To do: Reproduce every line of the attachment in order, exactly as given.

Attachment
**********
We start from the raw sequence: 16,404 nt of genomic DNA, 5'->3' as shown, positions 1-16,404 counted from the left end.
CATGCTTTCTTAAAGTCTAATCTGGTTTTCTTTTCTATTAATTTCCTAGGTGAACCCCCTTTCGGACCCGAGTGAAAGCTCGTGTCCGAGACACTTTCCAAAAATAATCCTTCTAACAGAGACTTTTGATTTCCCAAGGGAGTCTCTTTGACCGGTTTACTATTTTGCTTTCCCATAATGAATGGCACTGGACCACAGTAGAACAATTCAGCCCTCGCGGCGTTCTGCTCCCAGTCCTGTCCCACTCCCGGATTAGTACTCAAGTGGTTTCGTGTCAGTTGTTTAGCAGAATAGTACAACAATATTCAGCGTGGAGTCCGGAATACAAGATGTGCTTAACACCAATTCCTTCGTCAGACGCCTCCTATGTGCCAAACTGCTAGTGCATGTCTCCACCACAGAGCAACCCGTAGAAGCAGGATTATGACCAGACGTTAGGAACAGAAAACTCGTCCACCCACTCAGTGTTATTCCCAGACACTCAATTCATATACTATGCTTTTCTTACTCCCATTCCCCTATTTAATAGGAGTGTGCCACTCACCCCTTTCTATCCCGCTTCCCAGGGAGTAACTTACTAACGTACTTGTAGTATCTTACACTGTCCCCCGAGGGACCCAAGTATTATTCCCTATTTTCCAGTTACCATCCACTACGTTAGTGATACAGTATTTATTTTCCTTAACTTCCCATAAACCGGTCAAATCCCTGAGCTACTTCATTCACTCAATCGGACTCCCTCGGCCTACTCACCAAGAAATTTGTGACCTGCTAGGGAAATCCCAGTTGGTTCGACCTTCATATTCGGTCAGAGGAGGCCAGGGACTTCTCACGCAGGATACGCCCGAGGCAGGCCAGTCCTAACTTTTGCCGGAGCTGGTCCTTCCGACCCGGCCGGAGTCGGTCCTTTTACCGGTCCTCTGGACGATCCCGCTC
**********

We start from the raw sequence: 16,404 nt of genomic DNA, 5'->3' as shown, positions 1-16,404 counted from the left end.
CATGCTTTCTTAAAGTCTAATCTGGTTTTCTTTTCTATTAATTTCCTAGGTGAACCCCCTTTCGGACCCGAGTGAAAGCTCGTGTCCGAGACACTTTCCAAAAATAATCCTTCTAACAGAGACTTTTGATTTCCCAAGGGAGTCTCTTTGACCGGTTTACTATTTTGCTTTCCCATAATGAATGGCACTGGACCACAGTAGAACAATTCAGCCCTCGCGGCGTTCTGCTCCCAGTCCTGTCCCACTCCCGGATTAGTACTCAAGTGGTTTCGTGTCAGTTGTTTAGCAGAATAGTACAACAATATTCAGCGTGGAGTCCGGAATACAAGATGTGCTTAACACCAATTCCTTCGTCAGACGCCTCCTATGTGCCAAACTGCTAGTGCATGTCTCCACCACAGAGCAACCCGTAGAAGCAGGATTATGACCAGACGTTAGGAACAGAAAACTCGTCCACCCACTCAGTGTTATTCCCAGACACTCAATTCATATACTATGCTTTTCTTACTCCCATTCCCCTATTTAATAGGAGTGTGCCACTCACCCCTTTCTATCCCGCTTCCCAGGGAGTAACTTACTAACGTACTTGTAGTATCTTACACTGTCCCCCGAGGGACCCAAGTATTATTCCCTATTTTCCAGTTACCATCCACTACGTTAGTGATACAGTATTTATTTTCCTTAACTTCCCATAAACCGGTCAAATCCCTGAGCTACTTCATTCACTCAATCGGACTCCCTCGGCCTACTCACCAAGAAATTTGTGACCTGCTAGGGAAATCCCAGTTGGTTCGACCTTCATATTCGGTCAGAGGAGGCCAGGGACTTCTCACGCAGGATACGCCCGAGGCAGGCCAGTCCTAACTTTTGCCGGAGCTGGTCCTTCCGACCCGGCCGGAGTCGGTCCTTTTACCGGTCCTCTGGACGATCCCGCTC